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MUSIC REVIEW : Some Alluring New Sounds

TIMES MUSIC WRITER

The good, the bad and the boring often mix indiscriminately at new music concerts. For every piece illuminated by joy or invention, it seems, one must endure another constructed out of formula, cliche or tired reiteration.

Not so the second Green Umbrella event of 1994, Monday night in the Japan America Theatre. On the agenda were six strong works, one a classic, the other five recent, provocative and engrossing. The composers--what, no Schnittke?--were Steven Stucky, Gyorgy Ligeti, Gyorgy Kurtag, Bernard Rands and Arnold Schoenberg.

Predictably, since the nearly two dozen participating players comprised the current membership of the Los Angeles Philharmonic New Music Group--with two splendid vocal guests--the performances, led by Stucky and by Esa-Pekka Salonen, L.A. Philharmonic Orchestra music director, were viable and polished. More than that, they proved consistently committed. The faint and familiar odor of incomplete preparation never once arose.

Stucky, the Philharmonic’s new music advisor, conducted his two pieces, “Sappho Fragments” of 1982 and “Four Poems of A.R. Ammons” of 1992, in which the vocal soloists were soprano Judith Kellock and baritone Sanford Sylvan, respectively.

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Both works strike the ear with compelling sincerity, haunting lyricism and an inexorable sense of continuity. Ammons’ texts, in particular, as delivered with perfect enunciation and coloration by Sylvan, grip the listener through their command and cogency; Stucky’s instrumental settings--for six players--provide well-gauged emotional counterpoint.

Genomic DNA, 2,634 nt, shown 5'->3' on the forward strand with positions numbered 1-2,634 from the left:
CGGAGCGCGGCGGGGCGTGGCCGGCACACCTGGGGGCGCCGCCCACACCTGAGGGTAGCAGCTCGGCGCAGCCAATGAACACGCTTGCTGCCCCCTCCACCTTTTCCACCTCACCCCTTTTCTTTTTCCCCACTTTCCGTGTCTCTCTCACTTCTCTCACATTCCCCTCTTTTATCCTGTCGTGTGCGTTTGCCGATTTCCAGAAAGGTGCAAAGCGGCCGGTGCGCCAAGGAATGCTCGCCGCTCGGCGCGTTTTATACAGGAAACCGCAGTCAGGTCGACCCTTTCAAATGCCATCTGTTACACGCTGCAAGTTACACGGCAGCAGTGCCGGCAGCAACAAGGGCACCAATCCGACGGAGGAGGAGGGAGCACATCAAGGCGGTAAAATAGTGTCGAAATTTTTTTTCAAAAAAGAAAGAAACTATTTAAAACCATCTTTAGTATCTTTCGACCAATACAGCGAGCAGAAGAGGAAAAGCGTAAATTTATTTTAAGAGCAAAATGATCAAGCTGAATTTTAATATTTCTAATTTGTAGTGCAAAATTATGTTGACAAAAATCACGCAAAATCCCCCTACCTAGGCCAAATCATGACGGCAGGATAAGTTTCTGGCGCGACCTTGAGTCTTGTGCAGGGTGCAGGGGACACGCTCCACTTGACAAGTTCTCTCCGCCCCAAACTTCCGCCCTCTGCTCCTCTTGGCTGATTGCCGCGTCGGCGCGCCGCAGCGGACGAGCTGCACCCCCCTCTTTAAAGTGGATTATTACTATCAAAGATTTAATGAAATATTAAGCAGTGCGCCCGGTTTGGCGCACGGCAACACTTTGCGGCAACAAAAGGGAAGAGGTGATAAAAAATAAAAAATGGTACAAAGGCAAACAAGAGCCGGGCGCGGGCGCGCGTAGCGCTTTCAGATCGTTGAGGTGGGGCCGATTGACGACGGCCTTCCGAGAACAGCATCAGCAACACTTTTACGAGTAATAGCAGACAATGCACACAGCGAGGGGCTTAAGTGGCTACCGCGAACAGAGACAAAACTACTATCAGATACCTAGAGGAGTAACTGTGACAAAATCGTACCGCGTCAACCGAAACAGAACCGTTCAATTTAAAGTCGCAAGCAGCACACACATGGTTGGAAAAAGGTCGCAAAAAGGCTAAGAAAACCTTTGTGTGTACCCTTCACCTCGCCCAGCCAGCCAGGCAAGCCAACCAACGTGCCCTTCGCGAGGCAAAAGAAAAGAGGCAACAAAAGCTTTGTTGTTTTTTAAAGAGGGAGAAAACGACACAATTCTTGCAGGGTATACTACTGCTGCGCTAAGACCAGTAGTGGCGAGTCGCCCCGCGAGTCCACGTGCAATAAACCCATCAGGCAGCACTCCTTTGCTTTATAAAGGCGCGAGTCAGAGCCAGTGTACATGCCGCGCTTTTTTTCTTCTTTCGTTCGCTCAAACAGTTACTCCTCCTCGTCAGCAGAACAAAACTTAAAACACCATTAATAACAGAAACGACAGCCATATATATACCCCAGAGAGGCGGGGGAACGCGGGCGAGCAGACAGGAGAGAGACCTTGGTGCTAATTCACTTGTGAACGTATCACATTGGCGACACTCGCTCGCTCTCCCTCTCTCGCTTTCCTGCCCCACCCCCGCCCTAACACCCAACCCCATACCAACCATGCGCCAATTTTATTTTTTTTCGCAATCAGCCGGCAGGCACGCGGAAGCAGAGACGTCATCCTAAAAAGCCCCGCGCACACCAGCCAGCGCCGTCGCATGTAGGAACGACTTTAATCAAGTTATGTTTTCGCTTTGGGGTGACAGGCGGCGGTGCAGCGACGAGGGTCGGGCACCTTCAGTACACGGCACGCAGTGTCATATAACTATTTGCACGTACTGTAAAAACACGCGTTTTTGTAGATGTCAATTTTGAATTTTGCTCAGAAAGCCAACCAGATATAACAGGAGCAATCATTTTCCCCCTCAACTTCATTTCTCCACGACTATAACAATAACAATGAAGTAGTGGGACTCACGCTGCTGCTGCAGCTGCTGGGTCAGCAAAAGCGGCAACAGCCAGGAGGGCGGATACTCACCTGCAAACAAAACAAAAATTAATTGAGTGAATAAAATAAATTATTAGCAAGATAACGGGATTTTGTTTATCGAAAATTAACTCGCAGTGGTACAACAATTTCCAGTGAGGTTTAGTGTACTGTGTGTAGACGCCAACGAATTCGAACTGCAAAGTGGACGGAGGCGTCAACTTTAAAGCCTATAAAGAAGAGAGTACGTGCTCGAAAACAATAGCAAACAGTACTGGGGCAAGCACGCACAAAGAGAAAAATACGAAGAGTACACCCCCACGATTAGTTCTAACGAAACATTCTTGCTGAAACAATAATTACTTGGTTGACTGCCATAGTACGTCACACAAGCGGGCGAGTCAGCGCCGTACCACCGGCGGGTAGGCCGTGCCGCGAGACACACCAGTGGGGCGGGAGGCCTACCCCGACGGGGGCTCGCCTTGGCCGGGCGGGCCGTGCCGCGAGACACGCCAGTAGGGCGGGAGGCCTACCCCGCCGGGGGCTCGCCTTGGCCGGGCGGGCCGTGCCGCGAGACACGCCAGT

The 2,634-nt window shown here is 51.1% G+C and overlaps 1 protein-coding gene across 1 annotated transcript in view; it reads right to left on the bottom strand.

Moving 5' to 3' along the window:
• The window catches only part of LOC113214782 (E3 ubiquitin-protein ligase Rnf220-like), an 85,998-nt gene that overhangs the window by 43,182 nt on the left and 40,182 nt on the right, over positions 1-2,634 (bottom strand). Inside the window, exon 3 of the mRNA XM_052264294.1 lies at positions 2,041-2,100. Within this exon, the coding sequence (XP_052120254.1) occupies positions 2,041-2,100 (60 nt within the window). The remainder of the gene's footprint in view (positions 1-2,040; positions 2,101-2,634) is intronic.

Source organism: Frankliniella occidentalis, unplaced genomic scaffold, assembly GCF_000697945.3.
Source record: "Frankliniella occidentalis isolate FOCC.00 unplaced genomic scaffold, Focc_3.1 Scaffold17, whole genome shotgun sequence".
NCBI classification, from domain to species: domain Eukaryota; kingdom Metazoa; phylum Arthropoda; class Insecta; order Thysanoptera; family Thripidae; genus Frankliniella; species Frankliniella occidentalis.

The similarly engaging “Sappho” songs--though sparse and episodic, they are in texture the opposite of arid--received comprehensive, touching readings from Kellock and a quintet of New Music Group regulars. After intermission, Kellock joined violinist Elizabeth Baker in Kurtag’s nine-minute, seven-item, proto-surreal cycle, “S.K.--Remembrance Noise,” a difficult and complex work the two women sailed through without glibness.

In their Los Angeles premieres, violist Evan Wilson played two challenging but mournful solo pieces by Ligeti, “Facsar” and “Loop.”

This generous evening offered two resting places, entremets, as it were. In the first half, the two Ligeti pieces served that function; in the second, it was accomplished by Rands’ bucolic quintet, " . . . in the receding mist . . . " played affectionately by flutist Anne Diener Giles, harpist Lou Anne Neill, violinist Elizabeth Baker, violist John Hayhurst and cellist Daniel Rothmuller.

At the end, there was Schoenberg’s bracing Chamber Symphony No. 1, led breezily by Salonen, played expertly by 15 instrumentalists of the orchestra.


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